Mark Grenon and his son, Joseph Grenon, arrested in Colombia and expected to be extradited to the US for selling solution Trump mentioned at briefing
Wed 12 Aug 2020 12.44 EDTLast modified on Wed 12 Aug 2020 13.28 EDT
The self-styled “archbishop” of a purported church in Florida that sells industrial bleach as a “miracle cure” for Covid-19 has been arrested with his son in Colombia and faces extradition to the US.
Video footage posted to the Twitter feed of Colombia’s top prosecutor showed Mark Grenon and his son Joseph Grenon, dressed in blue jump suits and masks, being led away by armed police. The prosecutor’s office said the pair had been taken into custody on suspicion of selling a “miracle solution” that had caused the deaths of seven American citizens.
The Grenons’ apprehension comes a month after the “archbishop” of the Genesis II “church”, as well as three of his sons, were charged by federal authorities in Florida with dealing in a substance that has not been approved for medical use and could be life-threatening.
The substance, chlorine dioxide, is a powerful bleach used in textile manufacturing. The Grenons market it as “miracle mineral solution” or MMS which they say when drunk as a dilution can cure almost all illnesses including Covid, cancer, HIV/Aids as well as the condition autism.Advertisement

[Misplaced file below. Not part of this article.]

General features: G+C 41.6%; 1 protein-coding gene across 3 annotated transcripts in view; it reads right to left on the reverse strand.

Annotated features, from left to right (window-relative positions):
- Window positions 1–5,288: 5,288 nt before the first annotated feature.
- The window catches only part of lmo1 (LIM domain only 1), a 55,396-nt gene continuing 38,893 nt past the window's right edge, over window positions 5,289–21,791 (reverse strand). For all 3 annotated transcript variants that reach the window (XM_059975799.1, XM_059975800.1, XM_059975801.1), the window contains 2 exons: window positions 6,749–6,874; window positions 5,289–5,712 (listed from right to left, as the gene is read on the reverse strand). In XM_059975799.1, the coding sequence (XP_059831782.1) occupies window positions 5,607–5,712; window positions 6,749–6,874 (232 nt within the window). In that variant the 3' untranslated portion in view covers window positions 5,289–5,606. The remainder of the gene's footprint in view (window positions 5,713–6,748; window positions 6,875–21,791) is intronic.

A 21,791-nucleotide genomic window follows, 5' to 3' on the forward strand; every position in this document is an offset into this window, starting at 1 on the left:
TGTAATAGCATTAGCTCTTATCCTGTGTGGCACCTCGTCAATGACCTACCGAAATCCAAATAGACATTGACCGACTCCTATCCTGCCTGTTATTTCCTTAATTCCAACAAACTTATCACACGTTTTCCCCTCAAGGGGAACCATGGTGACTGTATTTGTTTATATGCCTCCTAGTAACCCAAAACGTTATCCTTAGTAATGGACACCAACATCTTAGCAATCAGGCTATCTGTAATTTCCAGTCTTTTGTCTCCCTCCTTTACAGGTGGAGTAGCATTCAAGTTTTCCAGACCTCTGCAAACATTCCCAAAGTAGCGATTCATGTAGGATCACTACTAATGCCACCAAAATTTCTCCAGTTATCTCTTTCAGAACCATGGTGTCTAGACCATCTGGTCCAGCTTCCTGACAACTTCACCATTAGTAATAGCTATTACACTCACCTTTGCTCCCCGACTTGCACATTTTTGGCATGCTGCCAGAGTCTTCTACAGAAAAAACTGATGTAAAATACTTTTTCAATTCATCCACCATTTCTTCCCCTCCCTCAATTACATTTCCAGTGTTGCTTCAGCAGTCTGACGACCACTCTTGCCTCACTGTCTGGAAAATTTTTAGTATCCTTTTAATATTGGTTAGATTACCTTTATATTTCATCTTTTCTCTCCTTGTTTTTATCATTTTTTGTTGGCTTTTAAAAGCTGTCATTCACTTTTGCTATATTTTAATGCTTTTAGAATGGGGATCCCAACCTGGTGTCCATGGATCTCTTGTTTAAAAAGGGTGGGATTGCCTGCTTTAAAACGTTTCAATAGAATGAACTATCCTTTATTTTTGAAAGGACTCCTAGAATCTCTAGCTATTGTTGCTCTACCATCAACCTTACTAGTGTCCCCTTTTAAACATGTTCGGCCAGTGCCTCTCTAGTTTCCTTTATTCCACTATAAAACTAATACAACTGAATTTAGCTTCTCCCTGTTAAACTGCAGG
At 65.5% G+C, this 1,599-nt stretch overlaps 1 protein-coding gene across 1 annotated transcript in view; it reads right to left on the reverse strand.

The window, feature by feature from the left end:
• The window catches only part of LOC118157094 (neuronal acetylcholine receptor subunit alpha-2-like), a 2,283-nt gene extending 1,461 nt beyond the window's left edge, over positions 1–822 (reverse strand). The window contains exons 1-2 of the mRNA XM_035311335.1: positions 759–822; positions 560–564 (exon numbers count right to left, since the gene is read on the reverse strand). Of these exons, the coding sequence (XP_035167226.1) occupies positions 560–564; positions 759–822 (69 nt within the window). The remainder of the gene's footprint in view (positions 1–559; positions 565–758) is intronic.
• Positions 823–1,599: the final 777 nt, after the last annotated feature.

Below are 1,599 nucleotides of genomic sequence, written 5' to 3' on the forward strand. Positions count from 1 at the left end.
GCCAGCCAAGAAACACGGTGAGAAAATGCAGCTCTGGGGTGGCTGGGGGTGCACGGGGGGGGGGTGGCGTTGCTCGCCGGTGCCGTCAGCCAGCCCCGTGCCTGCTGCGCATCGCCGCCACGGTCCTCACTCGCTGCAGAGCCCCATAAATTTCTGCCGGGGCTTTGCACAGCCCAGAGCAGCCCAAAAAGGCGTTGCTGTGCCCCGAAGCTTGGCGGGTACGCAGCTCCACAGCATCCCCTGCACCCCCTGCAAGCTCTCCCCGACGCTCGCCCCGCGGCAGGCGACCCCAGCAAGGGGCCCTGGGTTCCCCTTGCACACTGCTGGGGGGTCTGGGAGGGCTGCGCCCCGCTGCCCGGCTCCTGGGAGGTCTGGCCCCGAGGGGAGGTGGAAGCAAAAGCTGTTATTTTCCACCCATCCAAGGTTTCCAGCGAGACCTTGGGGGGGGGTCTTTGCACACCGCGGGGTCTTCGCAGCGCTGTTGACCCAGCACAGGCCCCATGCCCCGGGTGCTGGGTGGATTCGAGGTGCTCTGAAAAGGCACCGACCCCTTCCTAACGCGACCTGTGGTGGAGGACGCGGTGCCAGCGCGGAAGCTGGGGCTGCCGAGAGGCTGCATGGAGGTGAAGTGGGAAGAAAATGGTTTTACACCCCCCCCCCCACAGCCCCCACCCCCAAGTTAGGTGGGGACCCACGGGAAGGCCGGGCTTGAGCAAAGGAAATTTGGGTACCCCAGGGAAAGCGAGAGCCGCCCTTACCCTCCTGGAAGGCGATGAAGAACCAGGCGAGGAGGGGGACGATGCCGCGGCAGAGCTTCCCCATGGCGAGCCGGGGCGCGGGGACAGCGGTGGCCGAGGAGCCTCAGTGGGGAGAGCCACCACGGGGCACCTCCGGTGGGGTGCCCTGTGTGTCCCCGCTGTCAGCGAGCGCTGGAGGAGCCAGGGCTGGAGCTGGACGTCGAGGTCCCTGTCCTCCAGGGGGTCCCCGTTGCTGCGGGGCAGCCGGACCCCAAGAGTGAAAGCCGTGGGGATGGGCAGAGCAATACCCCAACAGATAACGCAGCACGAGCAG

In April, the Guardian revealed that Grenon had written to Donald Trump in the White House encouraging the US president to embrace the product in his efforts to contain coronavirus. The letter claimed MMS “can rid the body of Covid-19”.
A few days later, Trump went on national TV in his daily coronavirus briefing from the White House and raised the idea of injecting disinfectant into the body to fight Covid-19. “Is there a way we can do something, by an injection inside or almost a cleaning?” he said.
The US Food and Drug Administration has banned Grenon and his sons from peddling in bleach. Last August the FDA issued a public notice warning Americans not to drink MMS or similar products.
“If you are drinking MMS or other sodium chlorite products, stop now,” the notice said. “The FDA has received many reports that these products, sold online as ‘treatments’, have made consumers sick.”
When the Guardian asked Mark Grenon to respond to the FDA’s warning, he replied in an email: “You and your Guardian newspaper are just puppets of the evil players of this world like the Murdoch/Rothschild families! May God open your eyes Picklehead Ed that doesn’t research the Truth or YOU ARE A PAID LIAR!”
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